• Shoppers at self-checkout lanes scanning all their groceries after they're done shopping? Old school. More stores are letting customer tally their choices with a phone app or store device as they roam the aisles. For customers, scanning as they go can be faster and make it simpler to keep track of spending. For stores, the big expansion of this technology coming this year costs less than installing more self-checkouts. Like many changes in retail, the expansion of scan-and-go comes from retailers trying to make store shopping more convenient and hang on to customers used to Amazon, which just opened a cashier-less store in Seattle. And like other automation technologies, it shifts more of the work to shoppers while freeing up employees for higher-value tasks. That's especially critical as stores look for ways to make their workers more efficient as they wrestle with rising wages. The convenience of scanning while she shops is what Kari Malinak likes. She just started using the technology at a Walmart in Fort Worth, Texas. 'I'm a persnickety shopper,' Malinak said. 'I can't stand it when they bag my produce. It gets all bruised. I like to have control. And I like the quick and easy aspect.' She says she also likes the idea of having a running total of spending as she shops. The technology, while slightly different from chain to chain, allows shoppers at stores like Kroger and B.J.'s Wholesale Club to scan UPC codes on items as they shop. It can be used for lots of products beyond just groceries, and people change their minds about something, they can delete items and change quantities before they check out. Some stores allow payment directly from the phone, with a greeter then checking over the digital receipt, while others require shoppers to go to a self-checkout lane or a kiosk to finalize their purchases. A big push is coming this year from big chains: Kroger Co., the nation's largest traditional grocery chain, is adding the scan-and-go technology to 400 stores. Walmart is testing the service in 120 stores, while all its Sam's Club stores, which number around 600, have it. B.J.'s Wholesale Club has launched the service in a handful of stores and plans to add it to about 100 clubs this year. One reason is that stores are investing less in their self-checkout lanes and opting for scan-and-go technology that's less expensive because it doesn't need as much special hardware — just an app or the scanners, says Jason Goldberg, senior vice president of commerce and content practice at consulting group SapientRazorfish. But while some customers feel comfortable scanning while shopping, plenty of others don't. 'It's a huge barrier for most retailers to get a consumer to download their app,' says Goldberg. He said stores also need to work on letting shoppers pay with their phones, so customers don't have to go to a kiosk to finalize their purchases. Most executives wouldn't say what percent of their transactions come from the service. But Dusty Lutz of retail technology company NCR Corp., which works with major grocery clients, says scan-and-go mobile shopping accounts for 5 to 15 percent of customer transactions, based on an analysis of 40 retailers. Walmart — which tested scan-and-go in a few stores in 2013 but ended the trial because shoppers found the technology too clunky — says the improved service is now the most preferred checkout method among those who tested it. Sam's Club says 80 percent of its members who use it use it again within 90 days and its scan & go transactions have doubled this year. Some stores are enticing shoppers to spend more by pinging them with coupons while they shop with the phone. Executives from B.J.'s and NCR say shoppers are actually throwing more in their cart with this new technology. Still, not everything can be scanned. At BJ's clubs, jewelry and gift cards can't be scanned but can be purchased at a pay station. Stores also have to be careful about theft. At Walmart, there's an honor code when shoppers scan the barcode on the produce and enter in the weight. But the company says some purchases are randomly checked on their way through the express lane. And the technology the big chains are using isn't as effortless as the sensors and automatic payment at Amazon's cashier-less stores. There, shoppers enter by scanning their phones. The store technology itself keeps track of what they pick up and charges them after they leave. It uses computer vision, machine learning algorithms and sensors to analyze what people are grabbing. Amazon's store isn't without employees — there are workers making food, stocking shelves and helping customers. And grocery executives say the scan-and-go services won't eliminate jobs — rather, some cashiers will move to other parts of the store, like new online pickup stations. 'I don't see the death of the cashier,' said NCR's Lutz. 'They will be doing things that provide more service to the shopper.' Stores declined to say whether their ultimate goal was to replicate Amazon's Go technology, saying the plan is to keep investing in the latest technology and improve customers' experience. 'We're trying to make our trips more convenient,' said Chris Baldwin, CEO of BJ's. And for shoppers who find it most convenient to go the traditional route with a cashier scanning their purchases? 'Our goal is to provide members with a variety of options so they can check out however they prefer,' said Carrie McKnight, a Sam's Club spokeswoman. _____ Follow Anne D'Innocenzio at http://www.Twitter.com/adinnocenzio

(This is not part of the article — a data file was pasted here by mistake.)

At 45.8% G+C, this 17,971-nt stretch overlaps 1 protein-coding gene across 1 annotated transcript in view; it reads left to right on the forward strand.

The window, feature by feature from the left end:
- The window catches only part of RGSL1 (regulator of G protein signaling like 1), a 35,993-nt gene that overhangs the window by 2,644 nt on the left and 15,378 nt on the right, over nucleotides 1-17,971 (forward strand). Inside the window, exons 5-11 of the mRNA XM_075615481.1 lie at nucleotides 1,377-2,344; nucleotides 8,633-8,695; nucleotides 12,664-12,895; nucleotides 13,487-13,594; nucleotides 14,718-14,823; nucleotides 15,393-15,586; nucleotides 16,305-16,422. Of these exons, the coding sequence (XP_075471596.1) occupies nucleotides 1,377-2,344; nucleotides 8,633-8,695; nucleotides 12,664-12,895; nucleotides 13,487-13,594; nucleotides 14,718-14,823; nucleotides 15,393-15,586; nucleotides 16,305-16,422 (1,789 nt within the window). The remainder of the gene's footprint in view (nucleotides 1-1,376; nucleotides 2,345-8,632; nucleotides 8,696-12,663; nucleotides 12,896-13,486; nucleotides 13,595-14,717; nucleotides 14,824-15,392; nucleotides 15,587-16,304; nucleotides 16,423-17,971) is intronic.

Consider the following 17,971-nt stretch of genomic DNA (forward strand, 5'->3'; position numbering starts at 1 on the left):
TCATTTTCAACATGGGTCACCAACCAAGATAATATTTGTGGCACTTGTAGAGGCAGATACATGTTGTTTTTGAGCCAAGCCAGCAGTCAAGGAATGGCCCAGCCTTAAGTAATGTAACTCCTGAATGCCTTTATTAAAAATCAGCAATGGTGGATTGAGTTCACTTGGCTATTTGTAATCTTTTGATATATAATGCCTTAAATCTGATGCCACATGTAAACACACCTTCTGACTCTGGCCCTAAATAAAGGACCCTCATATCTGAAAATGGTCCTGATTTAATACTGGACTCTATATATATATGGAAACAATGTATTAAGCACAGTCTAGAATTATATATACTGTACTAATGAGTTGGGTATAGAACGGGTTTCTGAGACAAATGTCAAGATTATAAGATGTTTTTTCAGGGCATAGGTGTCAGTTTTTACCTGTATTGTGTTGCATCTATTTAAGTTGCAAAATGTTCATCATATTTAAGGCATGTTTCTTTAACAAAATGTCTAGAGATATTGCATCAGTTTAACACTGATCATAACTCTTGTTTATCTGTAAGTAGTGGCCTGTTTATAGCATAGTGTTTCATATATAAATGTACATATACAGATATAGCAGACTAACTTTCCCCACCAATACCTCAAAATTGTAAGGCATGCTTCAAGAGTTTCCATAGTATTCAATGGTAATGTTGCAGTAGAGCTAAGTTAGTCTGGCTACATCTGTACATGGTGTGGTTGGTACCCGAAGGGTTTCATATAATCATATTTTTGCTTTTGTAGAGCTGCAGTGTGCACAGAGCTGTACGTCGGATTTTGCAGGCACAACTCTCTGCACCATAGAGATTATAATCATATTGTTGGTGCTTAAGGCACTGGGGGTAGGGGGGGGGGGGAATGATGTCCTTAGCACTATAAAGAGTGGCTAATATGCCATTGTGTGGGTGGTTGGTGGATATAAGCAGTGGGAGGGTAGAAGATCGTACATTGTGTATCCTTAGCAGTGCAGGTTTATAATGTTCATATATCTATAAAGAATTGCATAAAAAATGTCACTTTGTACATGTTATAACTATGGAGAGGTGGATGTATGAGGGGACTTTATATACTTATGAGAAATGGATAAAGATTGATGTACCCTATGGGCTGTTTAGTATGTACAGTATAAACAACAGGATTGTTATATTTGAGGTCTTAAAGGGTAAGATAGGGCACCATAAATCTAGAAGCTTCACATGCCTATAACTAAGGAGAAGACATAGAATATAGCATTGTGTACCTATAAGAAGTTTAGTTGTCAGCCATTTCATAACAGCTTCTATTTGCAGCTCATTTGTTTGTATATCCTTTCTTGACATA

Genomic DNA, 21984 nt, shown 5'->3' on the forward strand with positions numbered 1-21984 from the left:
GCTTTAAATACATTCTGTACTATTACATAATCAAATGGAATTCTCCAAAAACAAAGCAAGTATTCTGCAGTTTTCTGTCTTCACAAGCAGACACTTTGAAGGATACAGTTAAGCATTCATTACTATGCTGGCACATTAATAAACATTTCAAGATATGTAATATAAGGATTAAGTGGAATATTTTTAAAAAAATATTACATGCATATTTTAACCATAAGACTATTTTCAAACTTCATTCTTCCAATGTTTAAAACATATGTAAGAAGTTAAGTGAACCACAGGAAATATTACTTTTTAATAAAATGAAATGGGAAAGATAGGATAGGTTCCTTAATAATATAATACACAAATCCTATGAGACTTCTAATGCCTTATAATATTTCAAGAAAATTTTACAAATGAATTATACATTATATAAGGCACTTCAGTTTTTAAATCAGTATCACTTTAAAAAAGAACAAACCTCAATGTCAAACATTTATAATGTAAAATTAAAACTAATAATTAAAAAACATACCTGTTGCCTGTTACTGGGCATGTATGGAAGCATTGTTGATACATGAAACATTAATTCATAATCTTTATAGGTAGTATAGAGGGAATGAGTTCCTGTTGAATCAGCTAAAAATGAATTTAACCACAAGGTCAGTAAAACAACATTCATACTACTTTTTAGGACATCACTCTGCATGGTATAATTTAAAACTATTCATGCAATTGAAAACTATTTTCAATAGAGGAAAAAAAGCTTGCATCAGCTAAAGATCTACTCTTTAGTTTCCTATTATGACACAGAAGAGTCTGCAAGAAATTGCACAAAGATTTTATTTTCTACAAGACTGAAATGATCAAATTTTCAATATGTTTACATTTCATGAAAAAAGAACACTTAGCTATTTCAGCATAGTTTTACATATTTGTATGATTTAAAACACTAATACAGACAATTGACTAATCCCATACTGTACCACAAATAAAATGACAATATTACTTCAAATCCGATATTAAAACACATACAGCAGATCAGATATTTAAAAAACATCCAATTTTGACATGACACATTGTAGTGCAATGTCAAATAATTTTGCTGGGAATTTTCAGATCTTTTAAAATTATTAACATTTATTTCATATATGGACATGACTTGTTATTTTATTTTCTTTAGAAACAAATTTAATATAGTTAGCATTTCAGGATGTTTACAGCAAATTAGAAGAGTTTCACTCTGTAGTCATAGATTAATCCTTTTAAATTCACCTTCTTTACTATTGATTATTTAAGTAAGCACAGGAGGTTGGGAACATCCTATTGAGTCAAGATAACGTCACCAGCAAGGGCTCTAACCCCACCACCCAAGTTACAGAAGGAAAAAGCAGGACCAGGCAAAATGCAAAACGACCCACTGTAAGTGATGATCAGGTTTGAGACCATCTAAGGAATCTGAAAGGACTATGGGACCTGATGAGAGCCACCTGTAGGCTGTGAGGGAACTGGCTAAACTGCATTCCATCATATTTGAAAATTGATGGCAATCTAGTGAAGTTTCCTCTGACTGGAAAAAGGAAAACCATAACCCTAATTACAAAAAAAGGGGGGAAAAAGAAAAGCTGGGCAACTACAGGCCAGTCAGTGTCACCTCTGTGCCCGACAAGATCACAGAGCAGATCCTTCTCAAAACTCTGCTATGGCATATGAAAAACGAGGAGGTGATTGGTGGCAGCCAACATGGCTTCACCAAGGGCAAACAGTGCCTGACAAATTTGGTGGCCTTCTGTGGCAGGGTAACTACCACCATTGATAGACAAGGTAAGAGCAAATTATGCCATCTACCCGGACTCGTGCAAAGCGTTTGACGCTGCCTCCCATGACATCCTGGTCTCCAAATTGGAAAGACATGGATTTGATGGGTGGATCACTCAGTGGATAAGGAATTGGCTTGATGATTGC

• A fallen soldier's letter from World War I that was discovered in France has touched authorities so much they launched a successful search for the soldier's living relatives. The handwritten missive was written on May 27, 1915, from the Somme by 24-year-old Frenchman Sgt. Jean Soulagnes to a friend. Soulagnes was killed in fighting 12 days later in the battle of Hebuterne. The letter was found by Marseille police in February in a search following a burglary. With the aid of social media, authorities found Soulagnes' great-grandnephew, Stephane Drouhot. He attended a ceremony Friday at a Marseille police station where he was given the letter.